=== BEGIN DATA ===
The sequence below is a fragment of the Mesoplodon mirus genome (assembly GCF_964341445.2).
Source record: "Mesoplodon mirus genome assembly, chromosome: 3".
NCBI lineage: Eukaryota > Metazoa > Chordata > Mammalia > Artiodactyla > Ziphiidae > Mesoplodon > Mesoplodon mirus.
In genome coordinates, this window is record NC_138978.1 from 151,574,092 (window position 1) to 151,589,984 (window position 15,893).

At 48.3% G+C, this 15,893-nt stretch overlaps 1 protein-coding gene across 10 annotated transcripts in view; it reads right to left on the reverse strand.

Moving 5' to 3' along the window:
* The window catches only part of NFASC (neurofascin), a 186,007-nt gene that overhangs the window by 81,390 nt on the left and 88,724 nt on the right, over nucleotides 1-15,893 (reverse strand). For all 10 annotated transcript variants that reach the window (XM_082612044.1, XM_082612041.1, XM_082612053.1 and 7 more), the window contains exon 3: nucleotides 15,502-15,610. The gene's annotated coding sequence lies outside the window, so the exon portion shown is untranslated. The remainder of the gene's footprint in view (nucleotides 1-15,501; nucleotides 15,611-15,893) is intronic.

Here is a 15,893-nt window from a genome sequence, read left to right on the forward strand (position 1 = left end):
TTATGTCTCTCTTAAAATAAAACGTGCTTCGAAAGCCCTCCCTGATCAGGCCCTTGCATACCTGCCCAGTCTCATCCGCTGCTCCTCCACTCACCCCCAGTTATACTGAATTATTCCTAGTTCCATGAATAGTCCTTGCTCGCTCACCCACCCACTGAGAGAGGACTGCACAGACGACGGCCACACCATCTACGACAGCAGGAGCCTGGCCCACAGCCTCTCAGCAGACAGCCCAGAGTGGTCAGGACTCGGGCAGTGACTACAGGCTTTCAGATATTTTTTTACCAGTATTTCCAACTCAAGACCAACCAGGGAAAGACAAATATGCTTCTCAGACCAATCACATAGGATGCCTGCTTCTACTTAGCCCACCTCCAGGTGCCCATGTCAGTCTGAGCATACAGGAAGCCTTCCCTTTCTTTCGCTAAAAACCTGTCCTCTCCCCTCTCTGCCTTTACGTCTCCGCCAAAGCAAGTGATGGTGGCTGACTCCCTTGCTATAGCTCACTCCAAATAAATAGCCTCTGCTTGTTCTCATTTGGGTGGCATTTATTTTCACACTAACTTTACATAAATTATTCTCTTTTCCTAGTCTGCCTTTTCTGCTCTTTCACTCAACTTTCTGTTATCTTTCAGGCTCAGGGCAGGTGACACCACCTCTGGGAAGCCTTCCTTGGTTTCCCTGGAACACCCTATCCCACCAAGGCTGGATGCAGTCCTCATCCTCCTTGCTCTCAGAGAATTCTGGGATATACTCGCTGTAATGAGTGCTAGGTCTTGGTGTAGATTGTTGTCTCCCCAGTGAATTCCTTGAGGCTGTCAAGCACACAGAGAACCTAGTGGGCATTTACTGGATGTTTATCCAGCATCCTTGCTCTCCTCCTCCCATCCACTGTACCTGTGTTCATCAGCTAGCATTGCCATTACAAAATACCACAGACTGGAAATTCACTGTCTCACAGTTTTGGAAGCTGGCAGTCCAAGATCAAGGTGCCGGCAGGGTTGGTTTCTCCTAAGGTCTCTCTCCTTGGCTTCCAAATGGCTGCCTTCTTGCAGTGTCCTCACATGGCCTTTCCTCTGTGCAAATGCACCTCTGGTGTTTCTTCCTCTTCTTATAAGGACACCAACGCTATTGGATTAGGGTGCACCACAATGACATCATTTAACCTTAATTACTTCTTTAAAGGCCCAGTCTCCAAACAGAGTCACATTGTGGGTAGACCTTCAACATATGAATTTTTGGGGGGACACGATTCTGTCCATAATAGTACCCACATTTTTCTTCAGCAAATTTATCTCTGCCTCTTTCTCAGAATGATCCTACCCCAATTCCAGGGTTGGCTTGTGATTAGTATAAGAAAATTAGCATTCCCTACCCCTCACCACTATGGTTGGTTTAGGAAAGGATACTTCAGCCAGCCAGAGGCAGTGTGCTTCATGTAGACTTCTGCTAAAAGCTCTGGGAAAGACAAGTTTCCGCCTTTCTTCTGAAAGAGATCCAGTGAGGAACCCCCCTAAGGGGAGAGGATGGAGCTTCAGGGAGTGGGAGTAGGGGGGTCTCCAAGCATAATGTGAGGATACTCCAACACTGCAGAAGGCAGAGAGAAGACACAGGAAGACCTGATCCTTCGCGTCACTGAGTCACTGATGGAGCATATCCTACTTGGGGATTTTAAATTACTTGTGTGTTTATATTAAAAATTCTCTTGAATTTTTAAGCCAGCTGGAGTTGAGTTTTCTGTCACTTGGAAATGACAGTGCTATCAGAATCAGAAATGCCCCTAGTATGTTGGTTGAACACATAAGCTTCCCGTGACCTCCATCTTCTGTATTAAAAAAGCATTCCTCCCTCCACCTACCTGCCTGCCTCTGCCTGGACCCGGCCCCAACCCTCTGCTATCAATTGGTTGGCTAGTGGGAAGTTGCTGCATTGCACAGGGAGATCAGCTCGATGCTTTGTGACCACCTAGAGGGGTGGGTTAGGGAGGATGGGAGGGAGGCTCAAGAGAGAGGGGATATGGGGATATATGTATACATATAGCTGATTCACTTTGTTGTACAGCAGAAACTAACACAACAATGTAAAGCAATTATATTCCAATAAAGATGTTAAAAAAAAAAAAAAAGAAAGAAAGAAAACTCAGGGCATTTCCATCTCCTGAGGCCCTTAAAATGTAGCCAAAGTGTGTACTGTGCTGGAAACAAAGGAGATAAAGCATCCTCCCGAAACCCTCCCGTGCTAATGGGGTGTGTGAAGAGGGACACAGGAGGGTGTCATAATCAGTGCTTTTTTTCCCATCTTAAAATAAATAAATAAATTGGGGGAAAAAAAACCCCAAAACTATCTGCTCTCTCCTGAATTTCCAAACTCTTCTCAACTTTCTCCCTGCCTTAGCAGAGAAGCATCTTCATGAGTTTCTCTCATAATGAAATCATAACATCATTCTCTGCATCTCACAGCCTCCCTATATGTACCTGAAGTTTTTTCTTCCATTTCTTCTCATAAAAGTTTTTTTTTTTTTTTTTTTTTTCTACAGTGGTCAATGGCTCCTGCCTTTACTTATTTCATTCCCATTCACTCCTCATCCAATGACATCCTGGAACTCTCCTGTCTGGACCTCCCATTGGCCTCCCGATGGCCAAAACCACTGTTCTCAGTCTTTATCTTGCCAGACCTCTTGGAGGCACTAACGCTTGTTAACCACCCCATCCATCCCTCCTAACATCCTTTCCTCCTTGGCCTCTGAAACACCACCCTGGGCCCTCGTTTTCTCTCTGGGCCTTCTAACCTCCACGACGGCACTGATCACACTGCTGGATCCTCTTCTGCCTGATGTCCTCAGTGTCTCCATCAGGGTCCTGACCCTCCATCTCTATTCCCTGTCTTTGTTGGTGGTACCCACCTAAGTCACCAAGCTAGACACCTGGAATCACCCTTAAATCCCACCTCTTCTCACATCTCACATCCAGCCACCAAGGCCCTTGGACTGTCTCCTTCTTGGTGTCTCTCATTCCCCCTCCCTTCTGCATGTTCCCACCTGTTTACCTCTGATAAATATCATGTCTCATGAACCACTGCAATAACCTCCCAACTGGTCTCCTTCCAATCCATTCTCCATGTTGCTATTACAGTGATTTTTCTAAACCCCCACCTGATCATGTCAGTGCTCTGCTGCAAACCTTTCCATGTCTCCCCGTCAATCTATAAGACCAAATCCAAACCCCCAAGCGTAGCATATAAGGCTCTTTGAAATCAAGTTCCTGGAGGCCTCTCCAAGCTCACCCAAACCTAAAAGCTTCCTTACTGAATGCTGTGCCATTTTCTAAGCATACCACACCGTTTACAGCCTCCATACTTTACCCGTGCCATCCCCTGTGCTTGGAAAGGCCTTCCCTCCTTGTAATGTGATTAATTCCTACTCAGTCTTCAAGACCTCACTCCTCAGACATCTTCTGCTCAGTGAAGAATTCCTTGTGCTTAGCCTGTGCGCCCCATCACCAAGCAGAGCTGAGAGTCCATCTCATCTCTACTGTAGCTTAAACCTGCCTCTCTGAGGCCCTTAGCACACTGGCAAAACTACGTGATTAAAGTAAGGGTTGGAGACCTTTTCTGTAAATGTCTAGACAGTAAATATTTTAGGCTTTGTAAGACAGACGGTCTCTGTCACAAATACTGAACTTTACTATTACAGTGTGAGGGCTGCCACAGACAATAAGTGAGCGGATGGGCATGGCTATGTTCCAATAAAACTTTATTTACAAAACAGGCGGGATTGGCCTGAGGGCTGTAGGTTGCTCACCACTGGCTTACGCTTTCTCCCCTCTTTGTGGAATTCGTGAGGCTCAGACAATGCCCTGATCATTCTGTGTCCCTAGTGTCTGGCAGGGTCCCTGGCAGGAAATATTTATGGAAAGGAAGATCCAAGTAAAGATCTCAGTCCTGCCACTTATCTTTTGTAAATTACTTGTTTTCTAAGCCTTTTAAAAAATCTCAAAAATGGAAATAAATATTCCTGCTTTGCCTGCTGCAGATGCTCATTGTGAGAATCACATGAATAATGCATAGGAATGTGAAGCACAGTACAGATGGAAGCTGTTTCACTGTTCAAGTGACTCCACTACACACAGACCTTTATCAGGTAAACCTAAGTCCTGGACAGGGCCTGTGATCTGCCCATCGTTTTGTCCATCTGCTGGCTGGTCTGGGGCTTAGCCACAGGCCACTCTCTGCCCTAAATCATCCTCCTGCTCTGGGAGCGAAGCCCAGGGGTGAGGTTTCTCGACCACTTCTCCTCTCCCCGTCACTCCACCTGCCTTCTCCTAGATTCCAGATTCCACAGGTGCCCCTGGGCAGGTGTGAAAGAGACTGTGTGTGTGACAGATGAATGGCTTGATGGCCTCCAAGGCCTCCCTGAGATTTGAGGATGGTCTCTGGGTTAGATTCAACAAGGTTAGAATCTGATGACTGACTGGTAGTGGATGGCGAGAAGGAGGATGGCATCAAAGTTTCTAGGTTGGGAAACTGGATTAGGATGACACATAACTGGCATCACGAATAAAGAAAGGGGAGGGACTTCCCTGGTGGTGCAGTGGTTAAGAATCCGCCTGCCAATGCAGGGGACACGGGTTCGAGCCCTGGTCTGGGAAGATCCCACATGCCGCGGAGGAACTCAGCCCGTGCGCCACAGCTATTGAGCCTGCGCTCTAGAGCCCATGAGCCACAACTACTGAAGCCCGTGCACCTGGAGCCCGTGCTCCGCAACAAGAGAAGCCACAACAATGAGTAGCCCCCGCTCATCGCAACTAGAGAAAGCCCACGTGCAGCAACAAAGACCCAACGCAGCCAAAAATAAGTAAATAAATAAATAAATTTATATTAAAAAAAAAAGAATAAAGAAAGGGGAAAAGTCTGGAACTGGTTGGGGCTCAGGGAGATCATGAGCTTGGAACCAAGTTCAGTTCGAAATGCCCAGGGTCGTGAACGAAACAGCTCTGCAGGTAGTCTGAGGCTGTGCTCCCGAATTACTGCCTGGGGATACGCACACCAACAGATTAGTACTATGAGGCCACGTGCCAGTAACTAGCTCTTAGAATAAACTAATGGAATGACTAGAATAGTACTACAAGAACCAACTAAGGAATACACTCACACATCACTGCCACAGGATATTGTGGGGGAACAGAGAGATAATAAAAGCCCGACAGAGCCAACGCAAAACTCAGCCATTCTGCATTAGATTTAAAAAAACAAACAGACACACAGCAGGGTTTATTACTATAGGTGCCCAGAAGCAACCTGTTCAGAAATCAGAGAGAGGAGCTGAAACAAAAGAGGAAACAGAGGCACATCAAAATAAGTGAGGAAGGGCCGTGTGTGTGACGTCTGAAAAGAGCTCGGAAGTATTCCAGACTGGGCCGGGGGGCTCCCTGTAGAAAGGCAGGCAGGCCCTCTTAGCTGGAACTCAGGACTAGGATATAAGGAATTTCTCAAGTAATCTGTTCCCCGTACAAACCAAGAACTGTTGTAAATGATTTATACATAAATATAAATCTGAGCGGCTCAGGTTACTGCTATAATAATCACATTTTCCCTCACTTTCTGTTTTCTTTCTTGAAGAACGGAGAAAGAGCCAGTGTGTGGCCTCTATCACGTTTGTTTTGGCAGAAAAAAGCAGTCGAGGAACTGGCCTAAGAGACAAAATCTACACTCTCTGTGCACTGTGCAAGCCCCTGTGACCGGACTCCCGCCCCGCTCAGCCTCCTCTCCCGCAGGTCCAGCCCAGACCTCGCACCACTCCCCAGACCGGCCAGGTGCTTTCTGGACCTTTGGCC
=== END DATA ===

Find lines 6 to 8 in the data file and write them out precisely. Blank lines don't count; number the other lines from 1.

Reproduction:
Moving 5' to 3' along the window:
* The window catches only part of NFASC (neurofascin), a 186,007-nt gene that overhangs the window by 81,390 nt on the left and 88,724 nt on the right, over nucleotides 1-15,893 (reverse strand). For all 10 annotated transcript variants that reach the window (XM_082612044.1, XM_082612041.1, XM_082612053.1 and 7 more), the window contains exon 3: nucleotides 15,502-15,610. The gene's annotated coding sequence lies outside the window, so the exon portion shown is untranslated. The remainder of the gene's footprint in view (nucleotides 1-15,501; nucleotides 15,611-15,893) is intronic.

Here is a 15,893-nt window from a genome sequence, read left to right on the forward strand (position 1 = left end):